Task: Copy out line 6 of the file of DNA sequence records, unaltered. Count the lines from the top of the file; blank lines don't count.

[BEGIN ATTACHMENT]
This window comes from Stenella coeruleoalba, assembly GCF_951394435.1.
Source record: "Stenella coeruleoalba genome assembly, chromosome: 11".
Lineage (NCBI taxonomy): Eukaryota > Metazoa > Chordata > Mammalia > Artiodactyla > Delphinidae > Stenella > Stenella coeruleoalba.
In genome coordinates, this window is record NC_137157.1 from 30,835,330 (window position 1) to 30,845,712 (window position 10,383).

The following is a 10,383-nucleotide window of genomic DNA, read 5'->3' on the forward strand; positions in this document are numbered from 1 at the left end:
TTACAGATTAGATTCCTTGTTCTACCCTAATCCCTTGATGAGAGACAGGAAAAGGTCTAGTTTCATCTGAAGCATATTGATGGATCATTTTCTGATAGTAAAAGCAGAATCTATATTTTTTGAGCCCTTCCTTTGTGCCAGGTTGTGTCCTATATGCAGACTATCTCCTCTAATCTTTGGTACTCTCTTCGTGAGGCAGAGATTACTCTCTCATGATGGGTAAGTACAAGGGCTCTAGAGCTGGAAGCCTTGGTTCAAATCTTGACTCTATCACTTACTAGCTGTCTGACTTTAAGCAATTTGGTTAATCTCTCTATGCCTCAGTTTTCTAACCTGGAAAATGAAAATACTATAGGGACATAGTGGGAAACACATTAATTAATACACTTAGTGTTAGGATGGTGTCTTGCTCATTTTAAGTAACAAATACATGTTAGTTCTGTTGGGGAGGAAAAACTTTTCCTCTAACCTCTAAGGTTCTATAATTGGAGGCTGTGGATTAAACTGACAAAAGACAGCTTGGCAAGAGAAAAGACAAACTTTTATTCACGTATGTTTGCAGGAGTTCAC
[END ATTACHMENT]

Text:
TTACAGATTAGATTCCTTGTTCTACCCTAATCCCTTGATGAGAGACAGGAAAAGGTCTAGTTTCATCTGAAGCATATTGATGGATCATTTTCTGATAGTAAAAGCAGAATCTATATTTTTTGAGCCCTTCCTTTGTGCCAGGTTGTGTCCTATATGCAGACTATCTCCTCTAATCTTTGGTACTCTCTTCGTGAGGCAGAGATTACTCTCTCATGATGGGTAAGTACAAGGGCTCTAGAGCTGGAAGCCTTGGTTCAAATCTTGACTCTATCACTTACTAGCTGTCTGACTTTAAGCAATTTGGTTAATCTCTCTATGCCTCAGTTTTCTAACCTGGAAAATGAAAATACTATAGGGACATAGTGGGAAACACATTAATTAATACACTTAGTGTTAGGATGGTGTCTTGCTCATTTTAAGTAACAAATACATGTTAGTTCTGTTGGGGAGGAAAAACTTTTCCTCTAACCTCTAAGGTTCTATAATTGGAGGCTGTGGATTAAACTGACAAAAGACAGCTTGGCAAGAGAAAAGACAAACTTTTATTCACGTATGTTTGCAGGAGTTCAC